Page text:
Millions of people are contributing to this effort. Digital labor platforms or crowd services companies recruit large teams of smart well-trained humans to perform short and repetitive tasks, aka micro-tasks, such as identifying images seen in pictures, annotating videos, text, audio, and spotting errors on mislabeled datasets. The digital workers (aka processors, annotators or Turkers) execute the data annotation within a crowd-working market characterized by the prevalence of short-term contracts or freelance work, typical of the Gig Economy. Data-labeling companies compete against each other to provide fast, accurate and cost efficient solutions to their clients. Time, Cost & Quality are the keys to win in this human-in-the-loop service that works globally around the clock to fine-tune large data sets and make algorithms more accurate.

High quality data is paramount for good machine learning outcomes. The performances of ML & AI models depends on the reliability of the data submitted. Experts in the field are very aware of the notorious GIGO syndrome where mislabeled data lead to errors and lower down the accuracy of the models : “Garbage In, Garbage Out”.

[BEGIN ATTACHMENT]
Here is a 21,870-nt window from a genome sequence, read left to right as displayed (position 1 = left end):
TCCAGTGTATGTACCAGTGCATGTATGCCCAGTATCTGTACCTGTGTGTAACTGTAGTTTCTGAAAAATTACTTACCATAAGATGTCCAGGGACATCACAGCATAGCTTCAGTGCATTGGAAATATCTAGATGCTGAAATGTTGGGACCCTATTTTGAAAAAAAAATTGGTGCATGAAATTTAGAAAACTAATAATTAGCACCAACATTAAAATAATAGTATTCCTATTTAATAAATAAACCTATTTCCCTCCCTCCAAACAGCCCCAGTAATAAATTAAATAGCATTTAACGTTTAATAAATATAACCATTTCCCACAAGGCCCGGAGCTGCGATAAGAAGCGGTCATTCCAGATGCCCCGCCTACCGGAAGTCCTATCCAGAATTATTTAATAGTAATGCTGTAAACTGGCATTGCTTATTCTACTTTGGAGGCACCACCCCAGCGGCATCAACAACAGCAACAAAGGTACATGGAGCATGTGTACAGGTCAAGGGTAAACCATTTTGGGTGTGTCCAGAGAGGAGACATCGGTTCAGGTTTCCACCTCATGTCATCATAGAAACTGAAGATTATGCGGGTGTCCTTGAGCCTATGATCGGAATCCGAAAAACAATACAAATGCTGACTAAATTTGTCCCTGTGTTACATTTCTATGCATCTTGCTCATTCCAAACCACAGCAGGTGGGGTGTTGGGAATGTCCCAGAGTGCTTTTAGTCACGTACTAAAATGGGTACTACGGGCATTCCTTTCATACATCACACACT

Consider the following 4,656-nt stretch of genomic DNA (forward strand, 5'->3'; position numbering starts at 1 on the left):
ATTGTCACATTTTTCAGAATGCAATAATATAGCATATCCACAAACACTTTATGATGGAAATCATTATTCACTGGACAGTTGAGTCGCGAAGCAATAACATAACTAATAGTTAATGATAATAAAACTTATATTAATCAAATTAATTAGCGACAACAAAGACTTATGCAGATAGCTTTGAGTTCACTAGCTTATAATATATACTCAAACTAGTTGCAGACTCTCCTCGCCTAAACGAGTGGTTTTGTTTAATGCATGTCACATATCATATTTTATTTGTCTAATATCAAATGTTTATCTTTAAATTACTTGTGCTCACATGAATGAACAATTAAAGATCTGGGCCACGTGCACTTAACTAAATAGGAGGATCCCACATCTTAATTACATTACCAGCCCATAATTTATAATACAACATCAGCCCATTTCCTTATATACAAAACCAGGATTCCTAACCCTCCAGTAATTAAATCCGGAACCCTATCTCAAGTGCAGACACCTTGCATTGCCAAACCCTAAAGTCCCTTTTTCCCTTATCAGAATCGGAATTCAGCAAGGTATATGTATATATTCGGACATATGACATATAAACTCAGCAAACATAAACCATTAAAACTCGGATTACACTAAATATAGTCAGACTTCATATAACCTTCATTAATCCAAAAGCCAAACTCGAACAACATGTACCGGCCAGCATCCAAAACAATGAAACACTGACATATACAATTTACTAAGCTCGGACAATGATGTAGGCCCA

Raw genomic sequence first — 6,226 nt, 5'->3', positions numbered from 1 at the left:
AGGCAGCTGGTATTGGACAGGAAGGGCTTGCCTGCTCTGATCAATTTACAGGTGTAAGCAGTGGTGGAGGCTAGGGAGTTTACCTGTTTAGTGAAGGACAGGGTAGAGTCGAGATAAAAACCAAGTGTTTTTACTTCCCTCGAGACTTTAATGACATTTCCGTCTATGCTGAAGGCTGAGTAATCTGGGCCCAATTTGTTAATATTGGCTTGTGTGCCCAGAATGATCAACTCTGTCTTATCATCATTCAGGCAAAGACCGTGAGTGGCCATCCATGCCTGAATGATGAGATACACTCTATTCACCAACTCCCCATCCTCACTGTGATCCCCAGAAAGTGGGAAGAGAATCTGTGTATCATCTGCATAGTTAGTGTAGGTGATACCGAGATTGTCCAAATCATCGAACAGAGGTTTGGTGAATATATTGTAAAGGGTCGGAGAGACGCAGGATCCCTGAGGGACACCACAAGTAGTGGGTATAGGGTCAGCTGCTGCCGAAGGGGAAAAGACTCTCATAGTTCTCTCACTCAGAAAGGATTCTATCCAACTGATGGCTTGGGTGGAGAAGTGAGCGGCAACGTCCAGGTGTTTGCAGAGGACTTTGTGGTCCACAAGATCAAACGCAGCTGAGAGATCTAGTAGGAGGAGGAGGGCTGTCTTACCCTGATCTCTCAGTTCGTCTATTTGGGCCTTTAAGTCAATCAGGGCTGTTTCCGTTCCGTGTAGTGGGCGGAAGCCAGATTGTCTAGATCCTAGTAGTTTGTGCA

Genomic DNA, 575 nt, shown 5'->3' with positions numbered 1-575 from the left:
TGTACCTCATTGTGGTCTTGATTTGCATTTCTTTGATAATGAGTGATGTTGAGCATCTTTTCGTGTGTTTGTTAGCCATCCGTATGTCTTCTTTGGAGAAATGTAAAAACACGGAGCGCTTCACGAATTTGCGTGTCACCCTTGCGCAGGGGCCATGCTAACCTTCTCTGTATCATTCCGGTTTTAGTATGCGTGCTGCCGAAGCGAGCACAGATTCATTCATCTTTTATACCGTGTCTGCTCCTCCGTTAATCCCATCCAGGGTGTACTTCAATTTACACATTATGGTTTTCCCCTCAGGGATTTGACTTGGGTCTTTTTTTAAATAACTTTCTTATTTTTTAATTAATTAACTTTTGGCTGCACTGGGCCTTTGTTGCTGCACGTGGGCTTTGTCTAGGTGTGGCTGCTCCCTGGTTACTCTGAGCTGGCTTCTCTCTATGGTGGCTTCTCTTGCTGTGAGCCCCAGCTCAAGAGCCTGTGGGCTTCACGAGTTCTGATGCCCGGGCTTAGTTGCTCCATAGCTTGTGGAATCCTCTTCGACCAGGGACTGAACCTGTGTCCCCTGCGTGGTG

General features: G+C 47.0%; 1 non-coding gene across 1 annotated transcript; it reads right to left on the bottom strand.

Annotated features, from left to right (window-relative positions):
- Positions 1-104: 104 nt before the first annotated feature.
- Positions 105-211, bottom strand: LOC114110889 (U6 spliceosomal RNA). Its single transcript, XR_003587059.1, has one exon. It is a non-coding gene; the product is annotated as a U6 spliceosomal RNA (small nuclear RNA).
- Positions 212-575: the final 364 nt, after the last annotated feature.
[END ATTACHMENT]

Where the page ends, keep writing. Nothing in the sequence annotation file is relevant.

The data labeling process is hard, tedious and timely. To illustrate this, let’s take an example in the automotive industry. In order to train an autonomous vehicle before it hits the road, ML engineers will teach the system with video feeds from real world conditions. A typical street scene could have 30 cars on the road. A video is generally 30 frames/images per second. The labelers would have to label manually each car on every frame. A very experienced labeler could label / draw a box around each vehicle at a pace of one per second. 30f x 30 img x 10sec = 9000 seconds. Labeling a sequence of 10 seconds could take one hour and 40 minutes. Knowing that the industry’s standard required 10 000 hours of labeled data ( with different ontology such as lane, crossroad, traffic light, pedestrian ) to train a vehicle to navigate in a city autonomously, the task is phenomenal.

Novel techniques are emerging to accelerate data labeling with partial automation. Assisted labeling solutions such as Active Learning uses Machine Learning to pre-label datasets along the way and ask the labelers to confirm on the fly the exactitude of the labels. This could reduce by 30% the required time.

The expansion of ML creates a need for more data to be poured into the system, creating an increasing need for human labeled data. An over-demand that might lead to a BigData labeling crisis where the human resources are not enough to answer the challenge. At the DataCouncil conference last year, Jennifer Prendki, Founder & CEO at Alectio, stated: “Even if every single human on the planet would just do nothing but data labeling, it will not be enough manpower to handle the task”.

Toward a responsible AI / work & ethics